Following a three-year stint at the University of Maryland where he studied architecture, business and urban affairs, Franco continued working with the family enterprise, a successful local chain of discount department stores, until 1989. It was then that he became one of the investors backing the management team at the iconic nightclub Tracks that would dominate the gay dance scene through the next decade. He also partnered with the group in opening Trumpets restaurant and lounge on the 17th Street dining and entertainment strip near Dupont Circle.

Soon after, during the April 1993 weekend of the national March on Washington for Lesbian, Gay and Bi Equal Rights and Liberation, Franco would launch a clothing and accessories store with then business partner and commercial interior designer Keith Clark.

Universal Gear, located above Trumpets in a street level retail space at the corner of 17th and Q streets, quickly skyrocketed in popularity, outfitting many a gay man casually attired for work, play or the gym. The store would soon expand into a second level, nearly doubling in size with a complete interior renovation and striking new layout.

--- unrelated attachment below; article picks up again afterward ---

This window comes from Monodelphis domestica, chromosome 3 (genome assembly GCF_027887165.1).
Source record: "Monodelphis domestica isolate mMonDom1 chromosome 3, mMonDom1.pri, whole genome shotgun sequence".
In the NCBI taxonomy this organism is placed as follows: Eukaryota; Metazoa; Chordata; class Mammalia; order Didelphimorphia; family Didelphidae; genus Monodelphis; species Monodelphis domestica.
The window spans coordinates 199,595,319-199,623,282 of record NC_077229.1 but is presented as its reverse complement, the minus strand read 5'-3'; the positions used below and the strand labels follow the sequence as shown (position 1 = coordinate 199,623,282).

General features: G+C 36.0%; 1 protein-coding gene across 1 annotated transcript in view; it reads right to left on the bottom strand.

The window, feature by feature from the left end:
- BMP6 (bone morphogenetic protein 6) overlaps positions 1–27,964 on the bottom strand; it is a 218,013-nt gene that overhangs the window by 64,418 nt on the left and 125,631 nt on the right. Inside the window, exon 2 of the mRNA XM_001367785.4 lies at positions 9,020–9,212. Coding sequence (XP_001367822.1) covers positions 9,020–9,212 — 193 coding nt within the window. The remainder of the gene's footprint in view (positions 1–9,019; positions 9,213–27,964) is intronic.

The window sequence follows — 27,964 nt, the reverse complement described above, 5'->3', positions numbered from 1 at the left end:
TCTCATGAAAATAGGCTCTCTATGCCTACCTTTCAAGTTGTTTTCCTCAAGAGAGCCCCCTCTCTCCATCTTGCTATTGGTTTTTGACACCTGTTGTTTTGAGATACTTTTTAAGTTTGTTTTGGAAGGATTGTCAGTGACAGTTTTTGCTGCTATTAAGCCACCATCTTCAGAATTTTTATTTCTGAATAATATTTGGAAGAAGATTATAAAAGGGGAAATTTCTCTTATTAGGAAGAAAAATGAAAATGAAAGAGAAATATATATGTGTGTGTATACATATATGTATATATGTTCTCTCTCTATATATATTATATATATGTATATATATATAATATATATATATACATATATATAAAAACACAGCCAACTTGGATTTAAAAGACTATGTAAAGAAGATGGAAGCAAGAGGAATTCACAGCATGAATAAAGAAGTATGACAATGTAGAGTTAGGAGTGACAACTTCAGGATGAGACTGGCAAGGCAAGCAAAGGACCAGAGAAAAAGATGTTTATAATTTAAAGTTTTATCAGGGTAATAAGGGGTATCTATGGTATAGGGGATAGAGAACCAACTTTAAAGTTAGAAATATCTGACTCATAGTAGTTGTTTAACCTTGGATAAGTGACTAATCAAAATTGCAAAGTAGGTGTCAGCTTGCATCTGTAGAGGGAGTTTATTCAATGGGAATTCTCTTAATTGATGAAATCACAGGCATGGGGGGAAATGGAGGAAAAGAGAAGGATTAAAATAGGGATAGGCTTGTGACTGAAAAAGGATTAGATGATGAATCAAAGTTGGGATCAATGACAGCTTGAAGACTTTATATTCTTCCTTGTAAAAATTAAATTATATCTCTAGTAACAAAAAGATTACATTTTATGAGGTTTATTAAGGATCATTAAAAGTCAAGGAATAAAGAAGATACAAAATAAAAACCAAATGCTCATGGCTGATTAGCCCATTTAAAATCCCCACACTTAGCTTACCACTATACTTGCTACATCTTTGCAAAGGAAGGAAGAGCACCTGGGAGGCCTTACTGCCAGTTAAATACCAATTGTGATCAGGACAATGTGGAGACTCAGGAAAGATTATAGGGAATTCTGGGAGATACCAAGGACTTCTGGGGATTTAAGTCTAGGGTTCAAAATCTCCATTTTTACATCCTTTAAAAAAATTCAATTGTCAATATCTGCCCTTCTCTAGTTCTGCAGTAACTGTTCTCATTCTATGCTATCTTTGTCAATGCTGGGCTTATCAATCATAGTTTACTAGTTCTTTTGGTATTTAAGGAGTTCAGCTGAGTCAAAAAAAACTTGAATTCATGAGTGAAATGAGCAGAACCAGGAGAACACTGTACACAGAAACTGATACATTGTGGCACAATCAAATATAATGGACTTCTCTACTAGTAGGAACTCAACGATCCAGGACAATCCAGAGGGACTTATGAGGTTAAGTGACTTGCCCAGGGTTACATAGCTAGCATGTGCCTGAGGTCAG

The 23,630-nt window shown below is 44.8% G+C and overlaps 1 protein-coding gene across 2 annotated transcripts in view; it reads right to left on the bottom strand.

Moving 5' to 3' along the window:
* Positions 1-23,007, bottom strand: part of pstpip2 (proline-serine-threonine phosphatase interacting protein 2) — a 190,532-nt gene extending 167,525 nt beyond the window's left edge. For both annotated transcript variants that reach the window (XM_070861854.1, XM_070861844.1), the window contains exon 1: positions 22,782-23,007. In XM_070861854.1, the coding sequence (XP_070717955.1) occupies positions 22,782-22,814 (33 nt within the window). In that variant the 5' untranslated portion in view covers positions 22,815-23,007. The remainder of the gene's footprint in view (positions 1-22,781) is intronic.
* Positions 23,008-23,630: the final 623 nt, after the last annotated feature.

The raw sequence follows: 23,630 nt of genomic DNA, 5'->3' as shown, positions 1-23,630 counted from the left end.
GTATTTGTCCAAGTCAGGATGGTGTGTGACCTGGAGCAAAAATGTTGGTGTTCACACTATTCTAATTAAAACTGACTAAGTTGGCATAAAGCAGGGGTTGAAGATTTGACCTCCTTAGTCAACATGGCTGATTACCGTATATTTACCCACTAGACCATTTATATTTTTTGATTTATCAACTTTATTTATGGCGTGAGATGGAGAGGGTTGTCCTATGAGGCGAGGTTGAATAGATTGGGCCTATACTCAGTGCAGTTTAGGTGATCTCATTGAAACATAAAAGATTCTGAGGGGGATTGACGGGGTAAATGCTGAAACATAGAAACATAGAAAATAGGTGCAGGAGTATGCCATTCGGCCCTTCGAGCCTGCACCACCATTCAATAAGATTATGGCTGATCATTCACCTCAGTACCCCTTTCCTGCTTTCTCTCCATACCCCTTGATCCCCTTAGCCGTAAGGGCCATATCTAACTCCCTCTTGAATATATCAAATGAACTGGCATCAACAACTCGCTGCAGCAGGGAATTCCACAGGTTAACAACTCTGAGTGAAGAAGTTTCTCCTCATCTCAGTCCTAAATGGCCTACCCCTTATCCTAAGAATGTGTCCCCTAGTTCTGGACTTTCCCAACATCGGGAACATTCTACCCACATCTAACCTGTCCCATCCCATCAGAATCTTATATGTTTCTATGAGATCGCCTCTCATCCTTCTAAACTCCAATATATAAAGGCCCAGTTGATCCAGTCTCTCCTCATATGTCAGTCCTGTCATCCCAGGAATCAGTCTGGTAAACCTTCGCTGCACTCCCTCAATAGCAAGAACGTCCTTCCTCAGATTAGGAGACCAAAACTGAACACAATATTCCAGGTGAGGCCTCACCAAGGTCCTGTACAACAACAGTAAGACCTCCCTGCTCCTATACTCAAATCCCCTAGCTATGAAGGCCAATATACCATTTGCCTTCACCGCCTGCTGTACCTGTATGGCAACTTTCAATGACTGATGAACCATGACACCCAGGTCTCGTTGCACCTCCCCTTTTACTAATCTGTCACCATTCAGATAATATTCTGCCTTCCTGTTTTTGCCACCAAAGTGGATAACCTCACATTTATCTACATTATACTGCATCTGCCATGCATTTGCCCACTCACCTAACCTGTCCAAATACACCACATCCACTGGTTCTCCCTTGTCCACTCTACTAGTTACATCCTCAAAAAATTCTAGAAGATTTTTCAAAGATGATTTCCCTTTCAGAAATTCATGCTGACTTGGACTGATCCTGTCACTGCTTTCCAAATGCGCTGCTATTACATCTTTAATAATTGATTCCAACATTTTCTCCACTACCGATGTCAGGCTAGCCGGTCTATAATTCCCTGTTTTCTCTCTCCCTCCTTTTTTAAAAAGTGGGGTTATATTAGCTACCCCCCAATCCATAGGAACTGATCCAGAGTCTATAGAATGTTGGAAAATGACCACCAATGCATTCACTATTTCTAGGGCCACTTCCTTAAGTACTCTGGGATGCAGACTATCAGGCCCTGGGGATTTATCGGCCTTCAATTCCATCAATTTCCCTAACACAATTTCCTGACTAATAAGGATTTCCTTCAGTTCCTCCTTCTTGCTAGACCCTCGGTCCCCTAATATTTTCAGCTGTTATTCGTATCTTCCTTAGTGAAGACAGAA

Franco would later explore market opportunities with since discontinued stores in Atlanta and Chicago’s Boystown, as well as opening a thriving Manhattan store in the heart of Chelsea and another in Rehoboth Beach. Universal Gear is adding a second New York location early next month in the trendy Hell’s Kitchen midtown west neighborhood at 9th Avenue and 49th Street.

In tandem with his development activities in the 14th and U area and following his customer base eastward, the local Universal Gear relocated to 14th and P streets in November 2007, becoming an expansive new neighborhood retail anchor.

David Franco (Blade photo by Michael Key)

Franco had earlier discovered that his passion for architecture and urban planning would lead him to residential real estate development, first renovating and marketing a 12-unit condo building on Chapin Street in Columbia Heights with business partner Jeff Blum, with whom he co-founded Level 2 Development. Excited by the then-booming pre-recession housing market, they started looking around for additional opportunities and set their sights on developing a larger project.

A Scorpio, Franco admits to “loving a challenge.”

This led Franco and Blum to undertake one of the largest and most prominent residential development projects along 14th Street.